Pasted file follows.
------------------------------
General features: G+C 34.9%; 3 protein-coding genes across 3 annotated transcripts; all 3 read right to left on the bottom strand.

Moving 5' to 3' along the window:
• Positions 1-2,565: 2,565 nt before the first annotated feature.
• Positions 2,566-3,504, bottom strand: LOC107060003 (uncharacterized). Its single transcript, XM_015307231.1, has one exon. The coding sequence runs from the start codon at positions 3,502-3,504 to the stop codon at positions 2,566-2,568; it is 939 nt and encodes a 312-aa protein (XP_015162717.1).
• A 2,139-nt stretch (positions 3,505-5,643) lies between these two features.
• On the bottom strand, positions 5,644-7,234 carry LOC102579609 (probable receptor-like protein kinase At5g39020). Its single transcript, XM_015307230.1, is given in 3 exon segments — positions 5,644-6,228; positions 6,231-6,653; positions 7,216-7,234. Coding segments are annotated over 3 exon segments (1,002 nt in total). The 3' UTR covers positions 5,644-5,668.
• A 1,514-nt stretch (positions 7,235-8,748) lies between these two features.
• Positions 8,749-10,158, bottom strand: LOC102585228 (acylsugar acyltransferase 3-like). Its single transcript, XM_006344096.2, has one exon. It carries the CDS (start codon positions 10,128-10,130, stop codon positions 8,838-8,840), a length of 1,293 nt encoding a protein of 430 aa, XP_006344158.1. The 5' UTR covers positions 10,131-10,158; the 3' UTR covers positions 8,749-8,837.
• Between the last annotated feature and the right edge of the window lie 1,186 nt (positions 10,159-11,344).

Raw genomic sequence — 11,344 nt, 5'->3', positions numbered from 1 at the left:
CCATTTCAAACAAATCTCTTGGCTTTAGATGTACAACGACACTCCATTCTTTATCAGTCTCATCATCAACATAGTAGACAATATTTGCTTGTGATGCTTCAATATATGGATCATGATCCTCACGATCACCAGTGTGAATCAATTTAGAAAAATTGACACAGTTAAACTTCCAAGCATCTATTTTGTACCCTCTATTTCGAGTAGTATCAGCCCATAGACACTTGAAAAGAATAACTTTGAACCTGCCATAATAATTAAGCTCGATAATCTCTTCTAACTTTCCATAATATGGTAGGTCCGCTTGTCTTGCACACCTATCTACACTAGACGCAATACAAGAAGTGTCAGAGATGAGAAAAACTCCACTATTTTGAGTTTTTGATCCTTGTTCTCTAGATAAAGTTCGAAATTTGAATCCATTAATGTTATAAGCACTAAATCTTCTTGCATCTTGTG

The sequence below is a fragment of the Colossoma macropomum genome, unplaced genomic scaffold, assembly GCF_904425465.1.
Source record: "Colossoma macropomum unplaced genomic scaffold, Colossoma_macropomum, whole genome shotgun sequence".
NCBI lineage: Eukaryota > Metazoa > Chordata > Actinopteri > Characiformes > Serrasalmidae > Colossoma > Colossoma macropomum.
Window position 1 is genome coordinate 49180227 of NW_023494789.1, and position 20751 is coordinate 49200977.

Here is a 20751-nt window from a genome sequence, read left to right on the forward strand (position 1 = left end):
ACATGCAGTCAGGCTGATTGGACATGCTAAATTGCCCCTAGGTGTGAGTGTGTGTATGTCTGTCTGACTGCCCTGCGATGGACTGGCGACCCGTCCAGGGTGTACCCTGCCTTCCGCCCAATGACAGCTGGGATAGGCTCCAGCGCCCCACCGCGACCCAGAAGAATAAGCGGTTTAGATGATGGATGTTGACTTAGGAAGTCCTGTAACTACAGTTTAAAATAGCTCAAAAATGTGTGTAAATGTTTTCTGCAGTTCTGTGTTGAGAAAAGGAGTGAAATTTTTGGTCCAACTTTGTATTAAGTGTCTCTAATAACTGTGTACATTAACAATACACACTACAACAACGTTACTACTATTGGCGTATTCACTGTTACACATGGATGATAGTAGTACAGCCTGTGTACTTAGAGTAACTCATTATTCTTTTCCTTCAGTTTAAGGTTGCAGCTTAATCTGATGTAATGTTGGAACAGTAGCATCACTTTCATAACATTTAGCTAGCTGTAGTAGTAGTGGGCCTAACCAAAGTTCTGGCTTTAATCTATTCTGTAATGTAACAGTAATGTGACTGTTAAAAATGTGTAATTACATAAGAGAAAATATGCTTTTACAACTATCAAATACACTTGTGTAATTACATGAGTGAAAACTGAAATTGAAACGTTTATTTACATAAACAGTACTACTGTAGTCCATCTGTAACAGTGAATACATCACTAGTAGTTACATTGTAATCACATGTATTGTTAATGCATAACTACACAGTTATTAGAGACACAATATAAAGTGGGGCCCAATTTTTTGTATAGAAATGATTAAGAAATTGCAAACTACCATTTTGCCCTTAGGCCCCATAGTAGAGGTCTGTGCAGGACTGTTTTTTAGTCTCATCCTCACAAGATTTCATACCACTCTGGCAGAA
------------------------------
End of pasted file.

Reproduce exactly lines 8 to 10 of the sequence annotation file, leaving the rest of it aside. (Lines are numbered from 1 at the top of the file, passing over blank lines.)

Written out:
• Positions 8,749-10,158, bottom strand: LOC102585228 (acylsugar acyltransferase 3-like). Its single transcript, XM_006344096.2, has one exon. It carries the CDS (start codon positions 10,128-10,130, stop codon positions 8,838-8,840), a length of 1,293 nt encoding a protein of 430 aa, XP_006344158.1. The 5' UTR covers positions 10,131-10,158; the 3' UTR covers positions 8,749-8,837.
• Between the last annotated feature and the right edge of the window lie 1,186 nt (positions 10,159-11,344).

Raw genomic sequence — 11,344 nt, 5'->3', positions numbered from 1 at the left: